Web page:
that the electric field vector must be in the yz plane. Since the electric field must also be perpendicular to the magnetic field, and be "curlable"
into the magnetic field, only one option remains for the orientation of the electric field vector.

+x
x
+y
y
+z
z
at a +45 angle in the xz plane

Part D
The electric field vector and the direction of propagation of an electromagnetic wave are illustrated. (E is in xz plane and makes a 45 angle with the
x axis.) Based on this information, in what direction does the magnetic field vector point?

## Hint 1. Working backward with the right-hand rule

Since the velocity of the wave is given, the orientation of your right thumb is known. Placing your right thumb along the +z axis should inform you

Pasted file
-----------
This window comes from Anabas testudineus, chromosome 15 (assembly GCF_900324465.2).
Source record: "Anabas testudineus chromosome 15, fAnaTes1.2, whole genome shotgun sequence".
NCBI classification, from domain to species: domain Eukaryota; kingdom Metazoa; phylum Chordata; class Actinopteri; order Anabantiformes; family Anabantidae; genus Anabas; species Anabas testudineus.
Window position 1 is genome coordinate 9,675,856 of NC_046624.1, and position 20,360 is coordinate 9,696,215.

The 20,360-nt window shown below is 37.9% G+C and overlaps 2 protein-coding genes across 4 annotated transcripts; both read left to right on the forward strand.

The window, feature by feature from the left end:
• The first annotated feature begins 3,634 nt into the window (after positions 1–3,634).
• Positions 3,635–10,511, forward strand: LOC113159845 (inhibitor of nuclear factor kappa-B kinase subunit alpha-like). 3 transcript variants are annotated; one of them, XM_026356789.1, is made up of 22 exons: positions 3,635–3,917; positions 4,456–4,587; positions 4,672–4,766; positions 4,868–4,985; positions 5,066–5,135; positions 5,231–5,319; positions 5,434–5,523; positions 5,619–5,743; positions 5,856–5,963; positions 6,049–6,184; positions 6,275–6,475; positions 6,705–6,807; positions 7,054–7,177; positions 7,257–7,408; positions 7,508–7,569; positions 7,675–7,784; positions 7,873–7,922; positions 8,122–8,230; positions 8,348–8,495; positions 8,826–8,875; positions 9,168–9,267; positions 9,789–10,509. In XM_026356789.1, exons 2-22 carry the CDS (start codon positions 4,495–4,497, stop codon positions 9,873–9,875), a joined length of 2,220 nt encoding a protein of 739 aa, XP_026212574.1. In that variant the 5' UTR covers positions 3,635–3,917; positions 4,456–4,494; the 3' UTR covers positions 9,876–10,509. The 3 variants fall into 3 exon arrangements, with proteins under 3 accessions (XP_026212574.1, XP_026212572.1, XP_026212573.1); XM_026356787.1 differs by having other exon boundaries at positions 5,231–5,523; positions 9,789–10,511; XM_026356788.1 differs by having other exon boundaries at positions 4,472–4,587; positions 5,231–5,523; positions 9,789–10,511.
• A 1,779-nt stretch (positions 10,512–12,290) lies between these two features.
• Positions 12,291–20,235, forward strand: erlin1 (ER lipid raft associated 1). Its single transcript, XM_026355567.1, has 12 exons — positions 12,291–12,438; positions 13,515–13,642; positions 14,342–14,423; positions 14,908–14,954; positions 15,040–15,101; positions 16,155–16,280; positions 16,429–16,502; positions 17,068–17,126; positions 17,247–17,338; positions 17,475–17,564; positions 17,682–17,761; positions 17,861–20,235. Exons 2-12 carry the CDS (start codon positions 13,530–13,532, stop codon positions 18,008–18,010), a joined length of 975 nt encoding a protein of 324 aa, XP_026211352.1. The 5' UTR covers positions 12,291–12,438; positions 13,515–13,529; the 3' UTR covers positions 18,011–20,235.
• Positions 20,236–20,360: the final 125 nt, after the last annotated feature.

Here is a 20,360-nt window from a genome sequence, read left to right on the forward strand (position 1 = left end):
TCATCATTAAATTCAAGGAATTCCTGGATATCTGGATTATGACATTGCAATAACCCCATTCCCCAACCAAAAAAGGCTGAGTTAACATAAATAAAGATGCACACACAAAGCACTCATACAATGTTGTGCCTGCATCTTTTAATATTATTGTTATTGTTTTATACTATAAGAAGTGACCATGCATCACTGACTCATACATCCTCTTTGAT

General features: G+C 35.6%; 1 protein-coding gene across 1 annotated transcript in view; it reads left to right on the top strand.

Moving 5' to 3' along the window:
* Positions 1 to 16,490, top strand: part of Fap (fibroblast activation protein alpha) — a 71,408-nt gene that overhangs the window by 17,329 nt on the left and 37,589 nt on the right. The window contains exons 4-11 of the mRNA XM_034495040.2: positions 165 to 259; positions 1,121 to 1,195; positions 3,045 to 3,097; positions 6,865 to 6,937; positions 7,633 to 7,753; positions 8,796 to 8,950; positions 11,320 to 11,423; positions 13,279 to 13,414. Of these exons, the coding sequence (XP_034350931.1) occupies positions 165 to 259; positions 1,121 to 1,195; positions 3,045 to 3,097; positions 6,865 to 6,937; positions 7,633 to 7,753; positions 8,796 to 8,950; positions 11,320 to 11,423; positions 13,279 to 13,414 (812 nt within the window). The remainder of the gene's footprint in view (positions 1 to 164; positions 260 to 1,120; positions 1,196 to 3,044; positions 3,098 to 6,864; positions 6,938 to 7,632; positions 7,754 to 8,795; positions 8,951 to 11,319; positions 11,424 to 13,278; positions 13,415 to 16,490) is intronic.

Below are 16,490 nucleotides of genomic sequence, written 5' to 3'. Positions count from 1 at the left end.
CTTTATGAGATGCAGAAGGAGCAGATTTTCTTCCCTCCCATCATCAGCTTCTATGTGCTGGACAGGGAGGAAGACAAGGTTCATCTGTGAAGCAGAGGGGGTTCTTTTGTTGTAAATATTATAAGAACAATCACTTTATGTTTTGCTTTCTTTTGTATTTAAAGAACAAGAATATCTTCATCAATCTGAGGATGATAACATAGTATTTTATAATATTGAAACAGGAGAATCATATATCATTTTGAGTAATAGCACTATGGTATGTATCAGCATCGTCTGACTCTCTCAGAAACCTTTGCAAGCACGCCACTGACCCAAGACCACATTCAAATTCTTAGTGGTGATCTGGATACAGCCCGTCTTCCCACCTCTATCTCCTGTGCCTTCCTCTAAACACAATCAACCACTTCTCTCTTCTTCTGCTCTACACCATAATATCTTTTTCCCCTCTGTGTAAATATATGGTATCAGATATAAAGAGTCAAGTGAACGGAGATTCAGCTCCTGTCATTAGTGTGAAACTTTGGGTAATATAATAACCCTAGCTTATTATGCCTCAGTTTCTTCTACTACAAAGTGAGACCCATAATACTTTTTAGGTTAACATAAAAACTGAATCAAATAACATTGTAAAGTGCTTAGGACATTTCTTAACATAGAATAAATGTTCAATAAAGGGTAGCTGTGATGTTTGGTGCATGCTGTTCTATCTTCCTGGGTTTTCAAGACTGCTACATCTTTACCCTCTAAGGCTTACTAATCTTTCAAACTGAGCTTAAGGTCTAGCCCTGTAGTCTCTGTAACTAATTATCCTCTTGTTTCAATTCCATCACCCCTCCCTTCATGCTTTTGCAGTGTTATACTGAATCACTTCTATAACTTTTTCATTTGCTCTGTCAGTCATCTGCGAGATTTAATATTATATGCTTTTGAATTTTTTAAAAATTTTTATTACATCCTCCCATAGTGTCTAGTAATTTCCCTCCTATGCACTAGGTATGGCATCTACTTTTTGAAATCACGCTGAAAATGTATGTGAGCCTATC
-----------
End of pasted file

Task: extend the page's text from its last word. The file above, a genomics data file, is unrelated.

that the magnetic field vector must be in the xz plane. With your fingers in the direction of the electric field, there is only one orientation of the
magnetic field that your fingers can "curl" into.
+x
x
+y
y
+z
z
at a 45 angle in the xz plane

## Traveling Electromagnetic Wave

Description: Understand the standard formula for a traveling E&M wave
Learning Goal:
To understand the formula representing a traveling electromagnetic wave.
Light, radiant heat (infrared radiation), X rays, and radio waves are all examples of traveling electromagnetic waves. Electromagnetic waves comprise
combinations of electric and magnetic fields that are mutually compatible in the sense that the changes in one generate the other.
The simplest form of a traveling electromagnetic wave is a plane wave. For a wave traveling in the x direction whose electric field is in the y direction, the
electric and magnetic fields are given by

E = E0 sin(kx t)^
j,
=

sin(kx t)^

B = B 0 sin(kx t)^
k.
This wave is linearly polarized in the y direction.